Homemade Laundry Detergent–Dry and Liquid

by Daisy on 07/29/2008

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**Update 5/31/12**  Old recipe.  Liquid loses power over time.  See THIS post for new tutorial.

To make your own low-bubbling detergent for both high efficiency and traditional machines, you need four ingredients: Borax, Washing Soda, Soap, and Water

Borax and Washing soda can usually be found in the laundry aisle of any good grocery.

Pretty much any soap is suitable for laundry use, however, some soaps are so GOOD or so EXPENSIVE that it would silly to buy them for laundry. If you aren’t making your own lard or Crisco soap, or don’t have a bunch of old soap bits lying around, Ivory (25 cents a bar at Walmart for the 16 pack) is your best bet for versatility and price. Fels-naptha and Zote are also fine options. Zote may be as economical as Ivory or homemade since it comes in such a large bar, but I haven’t found it in my area.

Kirk’s Castille is JUST FINE for laundry, but at 1$ a bar, I would never buy it for that purpose. However, I did buy it to make shampoo, but because of the ADDED EVIL GLYCERIN, it makes my hair GREASY, so for our demonstration this afternoon, Kirks will be the LAUNDRY bar. (Grrrr.)

Powdered Laundry Soap:
2 cups finely grated soap (Ivory, Fels Naptha, Zote, homemade, or a combination)
1 cup borax
1 cup washing soda

Mix and store in a coffee can or what have you. Use 1-2 T per load.**

If you intend to use this detergent DRY, then I highly recommend that you buzz it in the coffee grinder or food processor to get the soap really fine.

**NOTE: There is a great degree of debate about this laundry powder and others like it. Some find that the laundry comes out clean as a whistle using the usual 1-2T per load. Others find that their clothes come out smelly and dingy. Here is the MAGICAL solution. Because of water differences, soil differences, and washer sizes, it will take SOMEWHERE between 1TBSP and 1/2 cup of this detergent. (Mine is 6T for a super-size white load) BUT, once you find your magic amount, it will be the cleanest, whitest laundry you ever had.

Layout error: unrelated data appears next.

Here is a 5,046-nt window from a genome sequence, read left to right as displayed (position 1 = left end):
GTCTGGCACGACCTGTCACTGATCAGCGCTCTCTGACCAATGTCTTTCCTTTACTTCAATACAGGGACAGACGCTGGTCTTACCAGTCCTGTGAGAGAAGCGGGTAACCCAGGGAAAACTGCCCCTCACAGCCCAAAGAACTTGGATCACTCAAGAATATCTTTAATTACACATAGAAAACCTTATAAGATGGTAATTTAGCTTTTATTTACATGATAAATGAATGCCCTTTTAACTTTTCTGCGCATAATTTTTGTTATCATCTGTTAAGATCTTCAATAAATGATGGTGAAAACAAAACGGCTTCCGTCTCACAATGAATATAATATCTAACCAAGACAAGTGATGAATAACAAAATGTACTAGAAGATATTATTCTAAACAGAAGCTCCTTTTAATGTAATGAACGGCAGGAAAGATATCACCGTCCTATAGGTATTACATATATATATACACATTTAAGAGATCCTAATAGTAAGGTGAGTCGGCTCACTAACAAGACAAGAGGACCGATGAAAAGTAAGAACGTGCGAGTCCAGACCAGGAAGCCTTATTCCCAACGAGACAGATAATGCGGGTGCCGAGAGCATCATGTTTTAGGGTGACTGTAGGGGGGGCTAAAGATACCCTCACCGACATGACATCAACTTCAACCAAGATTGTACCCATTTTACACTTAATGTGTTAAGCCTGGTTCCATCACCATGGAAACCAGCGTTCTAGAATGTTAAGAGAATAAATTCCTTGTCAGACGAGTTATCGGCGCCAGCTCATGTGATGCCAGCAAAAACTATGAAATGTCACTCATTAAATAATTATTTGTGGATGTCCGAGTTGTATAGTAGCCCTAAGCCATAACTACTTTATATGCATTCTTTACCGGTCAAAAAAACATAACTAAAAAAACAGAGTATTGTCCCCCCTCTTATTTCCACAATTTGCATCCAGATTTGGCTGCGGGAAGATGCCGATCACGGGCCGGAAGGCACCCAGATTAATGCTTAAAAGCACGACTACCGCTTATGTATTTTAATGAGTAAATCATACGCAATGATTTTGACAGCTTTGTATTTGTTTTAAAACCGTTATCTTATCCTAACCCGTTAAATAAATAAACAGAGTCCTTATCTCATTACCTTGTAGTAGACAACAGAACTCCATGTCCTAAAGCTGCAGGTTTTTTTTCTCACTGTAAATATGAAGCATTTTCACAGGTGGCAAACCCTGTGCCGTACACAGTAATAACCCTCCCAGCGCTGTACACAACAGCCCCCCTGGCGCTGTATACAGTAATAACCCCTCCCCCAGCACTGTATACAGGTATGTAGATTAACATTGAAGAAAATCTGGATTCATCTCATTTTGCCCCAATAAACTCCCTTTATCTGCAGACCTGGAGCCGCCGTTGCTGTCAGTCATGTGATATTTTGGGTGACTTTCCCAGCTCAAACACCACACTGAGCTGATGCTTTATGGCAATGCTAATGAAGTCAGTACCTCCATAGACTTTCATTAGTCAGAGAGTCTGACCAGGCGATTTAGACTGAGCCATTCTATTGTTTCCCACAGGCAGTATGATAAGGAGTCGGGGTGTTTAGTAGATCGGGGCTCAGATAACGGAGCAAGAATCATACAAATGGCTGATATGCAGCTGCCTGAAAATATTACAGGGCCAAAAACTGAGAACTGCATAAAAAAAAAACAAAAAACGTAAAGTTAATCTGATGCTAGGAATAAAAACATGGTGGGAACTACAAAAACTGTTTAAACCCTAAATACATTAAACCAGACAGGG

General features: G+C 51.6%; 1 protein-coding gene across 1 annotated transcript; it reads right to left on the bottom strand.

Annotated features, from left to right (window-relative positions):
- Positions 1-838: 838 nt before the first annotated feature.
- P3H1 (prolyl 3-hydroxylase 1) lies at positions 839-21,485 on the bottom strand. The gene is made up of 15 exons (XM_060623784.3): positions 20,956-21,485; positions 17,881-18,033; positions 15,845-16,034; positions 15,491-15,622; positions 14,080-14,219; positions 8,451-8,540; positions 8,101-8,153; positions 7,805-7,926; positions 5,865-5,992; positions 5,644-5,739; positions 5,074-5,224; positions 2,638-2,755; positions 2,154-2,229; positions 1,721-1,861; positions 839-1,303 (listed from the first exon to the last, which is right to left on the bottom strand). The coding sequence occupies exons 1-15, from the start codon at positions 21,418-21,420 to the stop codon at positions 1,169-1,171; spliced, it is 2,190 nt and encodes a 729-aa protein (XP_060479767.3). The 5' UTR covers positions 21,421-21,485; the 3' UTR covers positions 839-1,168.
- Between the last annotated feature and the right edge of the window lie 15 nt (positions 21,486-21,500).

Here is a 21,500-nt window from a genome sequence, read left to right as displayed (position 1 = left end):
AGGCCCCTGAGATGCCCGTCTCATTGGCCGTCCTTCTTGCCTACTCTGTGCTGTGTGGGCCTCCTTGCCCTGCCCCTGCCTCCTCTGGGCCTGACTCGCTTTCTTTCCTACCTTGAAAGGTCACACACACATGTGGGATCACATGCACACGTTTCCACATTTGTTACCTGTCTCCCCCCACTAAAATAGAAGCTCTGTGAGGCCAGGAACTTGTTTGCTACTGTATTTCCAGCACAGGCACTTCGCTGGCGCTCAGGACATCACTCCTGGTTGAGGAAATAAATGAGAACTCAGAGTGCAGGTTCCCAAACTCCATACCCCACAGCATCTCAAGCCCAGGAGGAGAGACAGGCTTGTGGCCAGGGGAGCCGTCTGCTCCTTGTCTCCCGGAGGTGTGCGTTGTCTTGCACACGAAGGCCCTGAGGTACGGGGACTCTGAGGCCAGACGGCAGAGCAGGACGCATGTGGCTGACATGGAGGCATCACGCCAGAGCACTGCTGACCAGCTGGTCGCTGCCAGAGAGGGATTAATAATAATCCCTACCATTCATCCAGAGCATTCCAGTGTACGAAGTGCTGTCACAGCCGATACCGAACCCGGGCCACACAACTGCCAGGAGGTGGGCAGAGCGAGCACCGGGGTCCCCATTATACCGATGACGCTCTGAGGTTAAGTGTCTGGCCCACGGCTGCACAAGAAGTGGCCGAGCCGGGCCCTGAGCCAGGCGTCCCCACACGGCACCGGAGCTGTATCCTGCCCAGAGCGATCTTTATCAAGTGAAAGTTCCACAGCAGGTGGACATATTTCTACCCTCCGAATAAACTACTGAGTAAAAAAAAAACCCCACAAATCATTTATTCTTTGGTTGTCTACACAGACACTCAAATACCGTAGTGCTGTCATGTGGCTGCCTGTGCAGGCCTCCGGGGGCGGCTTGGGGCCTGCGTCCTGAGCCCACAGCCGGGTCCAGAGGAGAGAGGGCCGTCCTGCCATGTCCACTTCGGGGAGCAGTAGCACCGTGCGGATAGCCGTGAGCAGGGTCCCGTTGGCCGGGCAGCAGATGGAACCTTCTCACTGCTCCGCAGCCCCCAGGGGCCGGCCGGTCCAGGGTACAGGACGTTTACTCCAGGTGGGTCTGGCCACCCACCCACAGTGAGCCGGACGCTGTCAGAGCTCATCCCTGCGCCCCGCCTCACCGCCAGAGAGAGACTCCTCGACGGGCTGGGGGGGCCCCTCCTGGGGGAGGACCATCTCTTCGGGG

Depending on WHY you are choosing to make your own, this may or may not discourage you from continuing to use it. If, for example, you are doing it to be better for the environment, more self-sufficient, reduce chemicals in the home, or because you hate shopping–it won’t affect you. However, if you are doing this solely for the purpose of being frugal, you may find that your perfect amount of powder exceeds the 5 cents a load that you can squeeze out of a wholesale club bulk buy.

Now, onto the liquid.

Liquid Laundry Soap— (*****EDIT 7/2012  This liquid version WILL lose power over time, so make smaller batches.*****)
2 cups finely grated soap
1 cup borax
1 cup washing soda
water and bucket (> 1 gallon)

1. If you tried the powder version and want to switch that batch to liquid, cook it all in the saucepan together over medium until the soap melts OR if your ingredients are still separate, melt the soap over medium in a few cups of water and add the rest right after you take it off the heat and stir to dissolve.

2. Pour in pail and add enough HOT water to equal one gallon. Stir well.

3. Let set up overnight.

4. Stir. It will be a soupy gel.

5. Use between 1/4c and 2 cups per load. (**See above note)

This stuff also works well as a pre-treater. I’ve found it especially effective with those phantom water drip looking circles that appear on my t-shirts. I’ve also used it to scrub the bathroom and in my dishwasher in a pinch.


{ 16 comments… read them below or add one }

Ivory Soap September 27, 2012 at 8:34 pm